Cuba Libre

The greatest story ever told—about the greatest story ever told—is not “The Greatest Story Ever Told,” as the New Testament has nothing to do with the 1965 movie about a Nordic Jesus and an ensemble cast of three “Batman” (TV series) villains; a bald Greek (as a Roman prefect); a cross-dresser (in reruns); a murderer; a bisexual, who was later murdered; two icons; and a black Jew and a white Elvis.

No: The greatest story ever told, on film, is “The Godfather Part II.” Which brings me to the 60th anniversary of the Cuban Revolution.

The film’s depiction of the first 30 seconds of New Year’s Day 1959 looks a lot like the 30th and final day of April 1975, in terms of Francis Ford Coppola’s prescience about what many may have felt but he alone foretold: that between the seventh day after Christmas on-screen and four months before the radio broadcast of “White Christmas” in real life, the United States Embassy in Saigon would fall like its cinematic outpost in Havana.

Between the entry of the rebels and the end of the ancien régime, between the mob scene—in this scene about mobsters—and the actual chaos in the streets, Coppola creates history by recreating it, with better music.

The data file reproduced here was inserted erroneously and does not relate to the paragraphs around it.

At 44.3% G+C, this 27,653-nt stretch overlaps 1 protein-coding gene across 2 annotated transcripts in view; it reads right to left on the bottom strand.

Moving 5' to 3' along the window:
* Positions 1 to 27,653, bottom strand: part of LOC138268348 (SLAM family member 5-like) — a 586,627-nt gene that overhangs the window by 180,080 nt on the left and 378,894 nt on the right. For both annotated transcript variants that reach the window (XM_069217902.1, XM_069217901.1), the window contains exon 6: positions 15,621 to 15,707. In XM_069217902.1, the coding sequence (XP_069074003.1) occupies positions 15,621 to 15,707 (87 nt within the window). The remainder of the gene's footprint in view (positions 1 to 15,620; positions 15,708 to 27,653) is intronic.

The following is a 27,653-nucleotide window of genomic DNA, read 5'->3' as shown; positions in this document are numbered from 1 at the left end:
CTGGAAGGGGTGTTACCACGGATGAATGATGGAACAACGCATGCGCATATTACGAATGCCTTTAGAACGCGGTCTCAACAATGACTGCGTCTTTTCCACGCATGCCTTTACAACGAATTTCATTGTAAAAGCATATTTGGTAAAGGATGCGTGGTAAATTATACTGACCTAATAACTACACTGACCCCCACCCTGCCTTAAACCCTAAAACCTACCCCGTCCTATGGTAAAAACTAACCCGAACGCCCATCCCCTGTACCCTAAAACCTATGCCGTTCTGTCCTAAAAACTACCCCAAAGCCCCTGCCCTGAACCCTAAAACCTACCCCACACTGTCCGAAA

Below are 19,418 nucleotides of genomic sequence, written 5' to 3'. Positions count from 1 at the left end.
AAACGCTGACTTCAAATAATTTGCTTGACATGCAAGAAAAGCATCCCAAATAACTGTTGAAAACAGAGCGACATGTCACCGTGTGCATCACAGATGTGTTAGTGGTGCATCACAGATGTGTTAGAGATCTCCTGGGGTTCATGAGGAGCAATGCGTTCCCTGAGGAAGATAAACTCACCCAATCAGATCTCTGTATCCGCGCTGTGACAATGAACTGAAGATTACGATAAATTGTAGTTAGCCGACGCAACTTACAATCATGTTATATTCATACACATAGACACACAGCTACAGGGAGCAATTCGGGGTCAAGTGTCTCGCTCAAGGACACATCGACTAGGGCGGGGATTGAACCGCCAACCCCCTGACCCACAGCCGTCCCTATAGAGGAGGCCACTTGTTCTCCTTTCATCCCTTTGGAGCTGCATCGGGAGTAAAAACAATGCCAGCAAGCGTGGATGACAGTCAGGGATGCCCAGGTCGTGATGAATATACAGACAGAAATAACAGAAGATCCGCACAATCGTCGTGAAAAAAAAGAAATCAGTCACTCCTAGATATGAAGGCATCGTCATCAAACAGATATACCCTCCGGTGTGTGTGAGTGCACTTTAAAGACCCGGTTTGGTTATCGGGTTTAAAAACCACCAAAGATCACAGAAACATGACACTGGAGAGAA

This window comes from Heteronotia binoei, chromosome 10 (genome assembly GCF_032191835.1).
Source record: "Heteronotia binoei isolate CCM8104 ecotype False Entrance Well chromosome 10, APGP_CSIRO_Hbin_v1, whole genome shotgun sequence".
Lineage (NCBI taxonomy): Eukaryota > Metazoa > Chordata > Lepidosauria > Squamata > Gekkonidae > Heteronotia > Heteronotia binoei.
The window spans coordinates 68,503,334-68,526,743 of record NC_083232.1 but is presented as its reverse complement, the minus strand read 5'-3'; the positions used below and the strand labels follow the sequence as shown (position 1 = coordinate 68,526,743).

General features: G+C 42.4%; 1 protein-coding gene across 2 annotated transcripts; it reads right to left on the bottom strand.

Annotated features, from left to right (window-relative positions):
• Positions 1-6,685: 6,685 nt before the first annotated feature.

He is allusive, authorial, and authoritative.

In this scene, he is all of these things—and more—as he mixes the festive with the funereal, as he marries the fraternal with the fratricidal, as he severs the bond of brotherhood with the ultimate act of betrayal. He seals the moment with a kiss.

Meanwhile, a twin-engined monoplane fogs the runway at José Martí International Airport.

Elsewhere, crowds storm the U.S. embassy. They loot and burn the American imperium, as we hear but do not see the approach of two even more murderous brothers: Fidel and Raúl Castro.

Therein lies the exception to one of the film’s most memorable lines: “If anything in this life is certain, if history has taught us anything, it is that you can kill anyone.”

Six decades later, after having killed our chances to kill Cuba’s dictator, Fidel is dead—of natural causes.

Six decades later, Raúl is still alive and in power.

We have yet to make him an offer he can’t refuse.

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